Weekly Message from T. J.

Crashing Tide

Anyone ever see real passion? I’m not talking about romantic, amorous passion. I’m talking about the kind of passion that sweeps into someone’s life and tugs, pushes, cajoles, and otherwise propels the afflicted toward something they hope to accomplish or attain. It can seem like passion possess the person it chooses. Anyone who has seen real passion knows that the products of passion are exhilarating. But that brings us back to the question, “Anyone ever see real passion?”

My hunch is that if you have, when you read that question, something snapped into your mind from somewhere in your memory. You saw a face or an action of someone you know or met. That’s what passion does. Even another person’s passion leaves us with rich, lasting memories. Preachers, athletes, performers—these are people we sometimes think of as examples of passion. Who doesn’t recall the passion of Dr. Martin Luther King’s gripping oratory and calls to revolution? Who can forget the incredible selfless performances of athletes like Kerri Strug during the Olympics, vaulting onto a broken leg to win her team gold. And the list of performances fueled by passion could go on and on.

Over the past few weeks I’ve had a front row seat, a passenger seat, really, for what comes of passion. The shape of this passion is that of a friend undertaking an artistic endeavor never before attempted on these islands. I will not risk the artist’s privacy or the appearance of promotion here of this endeavor, except to say this:

I wish we all could know this kind of passion.

And I would not wish this kind of passion on anyone.

Now quick, take hold of the seeming conflict in these statements. Grasp tight what looks like their disagreement. Wring every last drop out of the incongruities, the misalignments you think you sense in them. And now…let them go. Release all of the tension you feel. OK, now you are feeling a touch of what passion really is like: waves of impossible crash against the shores of assurance.

Passion calls us into a new reality. Those who answer this call face first an old reality that tells them “No,” that tells them, “Don’t pass this way,” that tells them, “Go back.” For some, these directions come from fear. For others these directions come from simple logic. And for still others, these directions come from a reality as mundane as an overdrawn bank account. No. Don’t pass this way. Go back.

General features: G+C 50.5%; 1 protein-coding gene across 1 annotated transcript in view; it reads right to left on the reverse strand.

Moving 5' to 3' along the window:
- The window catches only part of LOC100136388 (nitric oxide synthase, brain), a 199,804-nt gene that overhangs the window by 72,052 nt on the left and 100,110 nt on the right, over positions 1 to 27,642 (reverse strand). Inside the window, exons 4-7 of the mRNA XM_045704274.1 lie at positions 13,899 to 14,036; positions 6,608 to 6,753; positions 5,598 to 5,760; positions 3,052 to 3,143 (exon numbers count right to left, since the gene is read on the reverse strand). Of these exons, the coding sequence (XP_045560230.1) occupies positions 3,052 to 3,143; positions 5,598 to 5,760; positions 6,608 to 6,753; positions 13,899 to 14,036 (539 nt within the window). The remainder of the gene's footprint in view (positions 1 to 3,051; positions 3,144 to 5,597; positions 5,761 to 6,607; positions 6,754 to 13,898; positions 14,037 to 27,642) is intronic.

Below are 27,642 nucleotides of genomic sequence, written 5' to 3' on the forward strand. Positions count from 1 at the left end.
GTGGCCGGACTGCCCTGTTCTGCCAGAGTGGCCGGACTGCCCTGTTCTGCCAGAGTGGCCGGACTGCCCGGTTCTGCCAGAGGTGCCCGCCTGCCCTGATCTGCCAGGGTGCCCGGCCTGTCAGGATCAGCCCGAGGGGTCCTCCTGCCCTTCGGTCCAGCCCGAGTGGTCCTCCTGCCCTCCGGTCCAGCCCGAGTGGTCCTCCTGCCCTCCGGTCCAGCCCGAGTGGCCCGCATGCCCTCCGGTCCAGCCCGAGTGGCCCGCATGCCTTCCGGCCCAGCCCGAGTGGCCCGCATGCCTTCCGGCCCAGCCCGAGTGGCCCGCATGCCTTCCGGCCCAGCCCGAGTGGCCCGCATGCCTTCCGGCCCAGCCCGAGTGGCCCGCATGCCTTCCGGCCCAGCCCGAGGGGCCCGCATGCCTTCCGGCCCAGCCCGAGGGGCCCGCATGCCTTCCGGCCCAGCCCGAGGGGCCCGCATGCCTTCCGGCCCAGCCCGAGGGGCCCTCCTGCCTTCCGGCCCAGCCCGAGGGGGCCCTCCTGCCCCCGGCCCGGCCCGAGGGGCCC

And that is when it happens. That is when the surf slides into an assurance of ages unknown, unrecorded. That is when we know every single ancestor we have never even known did the best they could to create this moment, this very instant. And this I do wish for every precious person: know that this is when the conundrum of our existence is resolved in the deep knowledge that we are each a separate passion of this world, born against the odds of ages, and flaring forth a miracle.

Anyone ever see real passion? Take a look in the mirror, friends.

And may it ever be so,

Rev. T. J.

One Response to “Weekly Message from T. J.

  1. Your analogy of surfing is an apt one, methinks. Sometimes passion is that moment between the hard work of paddling out and being pummeled by the waves, and either petering out or crashing in heap and a splash. That moment of feeling on top of the world, gliding so smoothly with nature, feeling exhilaration with the speed of it all. It’s what keeps us getting back up for another ride, no matter how messy the wipe-out. I’ve heard that Bahá’u’lláh said that doing art, creating something, is the same as prayer. And I believe that, because following my creativity is when I feel passion. Wishing a good ride for your friend, T. J. That’s a great story. 🙂

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